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Whether this sacrament benefit others besides the recipients?

Objection 1: It seems that this sacrament benefits only the recipients. For this sacrament is of the same genus as the other sacraments, being one of those into which that genus is divided. But the other sacraments only benefit the recipients; thus the baptized person alone receives effect of Baptism. Therefore, neither does this sacrament benefit others than the recipients.

Objection 2: Further, the effects of this sacrament are the attainment of grace and glory, and the forgiveness of sin, at least of venial sin. If therefore this sacrament were to produce its effects in others besides the recipients, a man might happen to acquire grace and glory and forgiveness of sin without doing or receiving anything himself, through another receiving or offering this sacrament.

Objection 3: Further, when the cause is multiplied, the effect is likewise multiplied. If therefore this sacrament benefit others besides the recipients, it would follow that it benefits a man more if he receive this sacrament through many hosts being consecrated in one mass, whereas this is not the Church's custom: for instance, that many receive communion for the salvation of one individual. Consequently, it does not seem that this sacrament benefits anyone but the recipient.

On the contrary, Prayer is made for many others during the celebration of this sacrament; which would serve no purpose were the sacrament not beneficial to others. Therefore, this sacrament is beneficial not merely to them who receive it.

I answer that, As stated above (A[3]), this sacrament is not only a sacrament, but also a sacrifice. For, it has the nature of a sacrifice inasmuch as in this sacrament Christ's Passion is represented, whereby Christ "offered Himself a Victim to God" (Eph. 5:2), and it has the nature of a sacrament inasmuch as invisible grace is bestowed in this sacrament under a visible species. So, then, this sacrament benefits recipients by way both of sacrament and of sacrifice, because it is offered for all who partake of it. For it is said in the Canon of the Mass: "May as many of us as, by participation at this Altar, shall receive the most sacred body and blood of Thy Son, be filled with all heavenly benediction and grace."

But to others who do not receive it, it is beneficial by way of sacrifice, inasmuch as it is offered for their salvation. Hence it is said in the Canon of the Mass: "Be mindful, O Lord, of Thy servants, men and women . . . for whom we offer, or who offer up to Thee, this sacrifice of praise for themselves and for all their own, for the redemption of their souls, for the hope of their safety and salvation." And our Lord expressed both ways, saying (Mat. 26:28, with Lk. 22:20): "Which for you," i.e. who receive it, "and for many," i.e. others, "shall be shed unto remission of sins."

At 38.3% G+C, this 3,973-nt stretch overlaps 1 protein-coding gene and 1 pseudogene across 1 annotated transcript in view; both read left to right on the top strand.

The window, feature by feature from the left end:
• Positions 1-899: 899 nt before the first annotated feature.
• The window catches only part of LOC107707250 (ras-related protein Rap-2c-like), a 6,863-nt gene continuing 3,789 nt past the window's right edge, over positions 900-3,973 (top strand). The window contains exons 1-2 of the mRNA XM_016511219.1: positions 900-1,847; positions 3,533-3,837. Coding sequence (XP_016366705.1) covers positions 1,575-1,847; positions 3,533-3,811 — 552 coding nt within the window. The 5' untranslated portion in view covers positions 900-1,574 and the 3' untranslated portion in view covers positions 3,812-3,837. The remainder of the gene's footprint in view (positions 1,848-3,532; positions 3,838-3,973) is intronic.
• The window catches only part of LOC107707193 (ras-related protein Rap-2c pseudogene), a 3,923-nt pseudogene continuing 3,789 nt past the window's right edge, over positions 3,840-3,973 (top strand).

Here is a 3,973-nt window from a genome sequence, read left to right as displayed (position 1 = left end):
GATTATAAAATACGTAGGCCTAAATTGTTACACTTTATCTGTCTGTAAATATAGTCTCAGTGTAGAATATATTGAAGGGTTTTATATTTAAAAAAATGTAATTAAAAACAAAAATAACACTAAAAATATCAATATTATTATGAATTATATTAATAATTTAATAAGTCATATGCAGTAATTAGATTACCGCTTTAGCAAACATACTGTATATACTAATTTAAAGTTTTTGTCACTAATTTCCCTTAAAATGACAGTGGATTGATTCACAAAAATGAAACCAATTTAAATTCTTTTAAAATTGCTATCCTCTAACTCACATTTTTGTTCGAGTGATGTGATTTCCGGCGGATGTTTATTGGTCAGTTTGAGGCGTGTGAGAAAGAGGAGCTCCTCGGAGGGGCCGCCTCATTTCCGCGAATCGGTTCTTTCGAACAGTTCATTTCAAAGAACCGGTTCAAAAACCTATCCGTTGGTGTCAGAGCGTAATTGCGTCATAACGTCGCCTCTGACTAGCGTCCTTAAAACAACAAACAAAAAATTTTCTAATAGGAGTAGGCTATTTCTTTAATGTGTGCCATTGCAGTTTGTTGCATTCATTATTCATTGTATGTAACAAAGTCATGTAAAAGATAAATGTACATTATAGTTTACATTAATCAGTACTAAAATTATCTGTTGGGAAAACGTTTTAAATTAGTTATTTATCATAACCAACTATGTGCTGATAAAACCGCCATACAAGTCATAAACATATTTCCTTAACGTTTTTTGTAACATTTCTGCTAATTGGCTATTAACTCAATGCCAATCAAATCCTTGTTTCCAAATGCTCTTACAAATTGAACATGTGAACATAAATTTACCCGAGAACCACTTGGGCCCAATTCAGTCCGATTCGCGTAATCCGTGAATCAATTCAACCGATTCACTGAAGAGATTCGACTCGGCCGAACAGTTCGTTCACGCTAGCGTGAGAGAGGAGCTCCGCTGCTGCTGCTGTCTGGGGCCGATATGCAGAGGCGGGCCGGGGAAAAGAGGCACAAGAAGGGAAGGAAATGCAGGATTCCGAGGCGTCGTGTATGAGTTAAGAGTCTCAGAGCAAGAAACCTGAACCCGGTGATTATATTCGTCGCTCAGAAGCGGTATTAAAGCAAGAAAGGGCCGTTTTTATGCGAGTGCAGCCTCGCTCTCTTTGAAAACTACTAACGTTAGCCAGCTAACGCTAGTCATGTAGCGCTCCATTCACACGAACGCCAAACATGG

Reply to Objection 1: This sacrament has this in addition to the others, that it is a sacrifice: and therefore the comparison fails.

Reply to Objection 2: As Christ's Passion benefits all, for the forgiveness of sin and the attaining of grace and glory, whereas it produces no effect except in those who are united with Christ's Passion through faith and charity, so likewise this sacrifice, which is the memorial of our Lord's Passion, has no effect except in those who are united with this sacrament through faith and charity. Hence Augustine says to Renatus (De Anima et ejus origine i): "Who may offer Christ's body except for them who are Christ's members?" Hence in the Canon of the Mass no prayer is made for them who are outside the pale of the Church. But it benefits them who are members, more or less, according to the measure of their devotion.

Reply to Objection 3: Receiving is of the very nature of the sacrament, but offering belongs to the nature of sacrifice: consequently, when one or even several receive the body of Christ, no help accrues to others. In like fashion even when the priest consecrates several hosts in one mass, the effect of this sacrament is not increased, since there is only one sacrifice; because there is no more power in several hosts than in one, since there is only one Christ present under all the hosts and under one. Hence, neither will any one receive greater effect from the sacrament by taking many consecrated hosts in one mass. But the oblation of the sacrifice is multiplied in several masses, and therefore the effect of the sacrifice and of the sacrament is multiplied.

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